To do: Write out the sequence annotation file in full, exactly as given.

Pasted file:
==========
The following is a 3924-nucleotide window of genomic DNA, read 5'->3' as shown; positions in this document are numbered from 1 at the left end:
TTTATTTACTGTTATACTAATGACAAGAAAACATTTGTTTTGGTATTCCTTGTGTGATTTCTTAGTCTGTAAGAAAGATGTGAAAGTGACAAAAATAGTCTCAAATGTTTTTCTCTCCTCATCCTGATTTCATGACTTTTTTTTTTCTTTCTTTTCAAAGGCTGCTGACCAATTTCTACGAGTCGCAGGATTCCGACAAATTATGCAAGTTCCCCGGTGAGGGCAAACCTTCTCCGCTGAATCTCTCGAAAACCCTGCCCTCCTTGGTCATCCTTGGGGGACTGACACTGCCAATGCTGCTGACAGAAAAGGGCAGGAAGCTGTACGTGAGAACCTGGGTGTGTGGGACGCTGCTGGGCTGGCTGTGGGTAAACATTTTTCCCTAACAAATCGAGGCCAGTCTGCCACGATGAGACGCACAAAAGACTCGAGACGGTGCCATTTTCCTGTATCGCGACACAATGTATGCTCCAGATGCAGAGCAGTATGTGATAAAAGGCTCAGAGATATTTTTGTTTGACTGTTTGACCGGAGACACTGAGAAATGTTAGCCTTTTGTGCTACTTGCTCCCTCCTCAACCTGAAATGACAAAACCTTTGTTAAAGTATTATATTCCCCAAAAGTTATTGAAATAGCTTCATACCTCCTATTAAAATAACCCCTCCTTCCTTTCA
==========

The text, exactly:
The following is a 3924-nucleotide window of genomic DNA, read 5'->3' as shown; positions in this document are numbered from 1 at the left end:
TTTATTTACTGTTATACTAATGACAAGAAAACATTTGTTTTGGTATTCCTTGTGTGATTTCTTAGTCTGTAAGAAAGATGTGAAAGTGACAAAAATAGTCTCAAATGTTTTTCTCTCCTCATCCTGATTTCATGACTTTTTTTTTTCTTTCTTTTCAAAGGCTGCTGACCAATTTCTACGAGTCGCAGGATTCCGACAAATTATGCAAGTTCCCCGGTGAGGGCAAACCTTCTCCGCTGAATCTCTCGAAAACCCTGCCCTCCTTGGTCATCCTTGGGGGACTGACACTGCCAATGCTGCTGACAGAAAAGGGCAGGAAGCTGTACGTGAGAACCTGGGTGTGTGGGACGCTGCTGGGCTGGCTGTGGGTAAACATTTTTCCCTAACAAATCGAGGCCAGTCTGCCACGATGAGACGCACAAAAGACTCGAGACGGTGCCATTTTCCTGTATCGCGACACAATGTATGCTCCAGATGCAGAGCAGTATGTGATAAAAGGCTCAGAGATATTTTTGTTTGACTGTTTGACCGGAGACACTGAGAAATGTTAGCCTTTTGTGCTACTTGCTCCCTCCTCAACCTGAAATGACAAAACCTTTGTTAAAGTATTATATTCCCCAAAAGTTATTGAAATAGCTTCATACCTCCTATTAAAATAACCCCTCCTTCCTTTCA